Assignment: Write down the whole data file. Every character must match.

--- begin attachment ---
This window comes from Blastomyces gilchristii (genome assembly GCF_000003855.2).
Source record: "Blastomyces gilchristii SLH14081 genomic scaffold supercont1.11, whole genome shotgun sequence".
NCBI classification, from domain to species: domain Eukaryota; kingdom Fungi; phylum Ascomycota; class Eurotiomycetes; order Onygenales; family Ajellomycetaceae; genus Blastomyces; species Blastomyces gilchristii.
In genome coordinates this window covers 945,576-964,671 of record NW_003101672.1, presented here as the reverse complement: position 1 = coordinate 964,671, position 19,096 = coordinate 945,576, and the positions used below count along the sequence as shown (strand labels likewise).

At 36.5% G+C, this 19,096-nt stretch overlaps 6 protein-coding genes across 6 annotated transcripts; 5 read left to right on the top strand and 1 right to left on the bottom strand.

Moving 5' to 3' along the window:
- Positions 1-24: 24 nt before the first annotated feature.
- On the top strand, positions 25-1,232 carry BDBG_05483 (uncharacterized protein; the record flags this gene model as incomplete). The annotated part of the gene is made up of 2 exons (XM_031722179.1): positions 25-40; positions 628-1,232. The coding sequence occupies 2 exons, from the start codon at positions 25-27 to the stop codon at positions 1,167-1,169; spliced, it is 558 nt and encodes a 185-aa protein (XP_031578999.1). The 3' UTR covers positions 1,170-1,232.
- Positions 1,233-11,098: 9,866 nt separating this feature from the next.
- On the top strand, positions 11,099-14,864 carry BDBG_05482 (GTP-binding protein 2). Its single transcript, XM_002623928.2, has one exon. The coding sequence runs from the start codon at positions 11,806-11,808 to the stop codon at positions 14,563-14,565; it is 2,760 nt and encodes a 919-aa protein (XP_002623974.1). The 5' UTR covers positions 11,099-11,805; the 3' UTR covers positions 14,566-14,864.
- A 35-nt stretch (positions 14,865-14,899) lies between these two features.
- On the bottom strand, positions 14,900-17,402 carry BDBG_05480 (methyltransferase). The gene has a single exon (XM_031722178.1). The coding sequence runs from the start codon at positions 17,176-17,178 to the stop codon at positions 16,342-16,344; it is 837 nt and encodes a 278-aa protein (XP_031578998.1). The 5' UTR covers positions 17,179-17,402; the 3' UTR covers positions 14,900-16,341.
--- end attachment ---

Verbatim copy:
This window comes from Blastomyces gilchristii (genome assembly GCF_000003855.2).
Source record: "Blastomyces gilchristii SLH14081 genomic scaffold supercont1.11, whole genome shotgun sequence".
NCBI classification, from domain to species: domain Eukaryota; kingdom Fungi; phylum Ascomycota; class Eurotiomycetes; order Onygenales; family Ajellomycetaceae; genus Blastomyces; species Blastomyces gilchristii.
In genome coordinates this window covers 945,576-964,671 of record NW_003101672.1, presented here as the reverse complement: position 1 = coordinate 964,671, position 19,096 = coordinate 945,576, and the positions used below count along the sequence as shown (strand labels likewise).

At 36.5% G+C, this 19,096-nt stretch overlaps 6 protein-coding genes across 6 annotated transcripts; 5 read left to right on the top strand and 1 right to left on the bottom strand.

Moving 5' to 3' along the window:
- Positions 1-24: 24 nt before the first annotated feature.
- On the top strand, positions 25-1,232 carry BDBG_05483 (uncharacterized protein; the record flags this gene model as incomplete). The annotated part of the gene is made up of 2 exons (XM_031722179.1): positions 25-40; positions 628-1,232. The coding sequence occupies 2 exons, from the start codon at positions 25-27 to the stop codon at positions 1,167-1,169; spliced, it is 558 nt and encodes a 185-aa protein (XP_031578999.1). The 3' UTR covers positions 1,170-1,232.
- Positions 1,233-11,098: 9,866 nt separating this feature from the next.
- On the top strand, positions 11,099-14,864 carry BDBG_05482 (GTP-binding protein 2). Its single transcript, XM_002623928.2, has one exon. The coding sequence runs from the start codon at positions 11,806-11,808 to the stop codon at positions 14,563-14,565; it is 2,760 nt and encodes a 919-aa protein (XP_002623974.1). The 5' UTR covers positions 11,099-11,805; the 3' UTR covers positions 14,566-14,864.
- A 35-nt stretch (positions 14,865-14,899) lies between these two features.
- On the bottom strand, positions 14,900-17,402 carry BDBG_05480 (methyltransferase). The gene has a single exon (XM_031722178.1). The coding sequence runs from the start codon at positions 17,176-17,178 to the stop codon at positions 16,342-16,344; it is 837 nt and encodes a 278-aa protein (XP_031578998.1). The 5' UTR covers positions 17,179-17,402; the 3' UTR covers positions 14,900-16,341.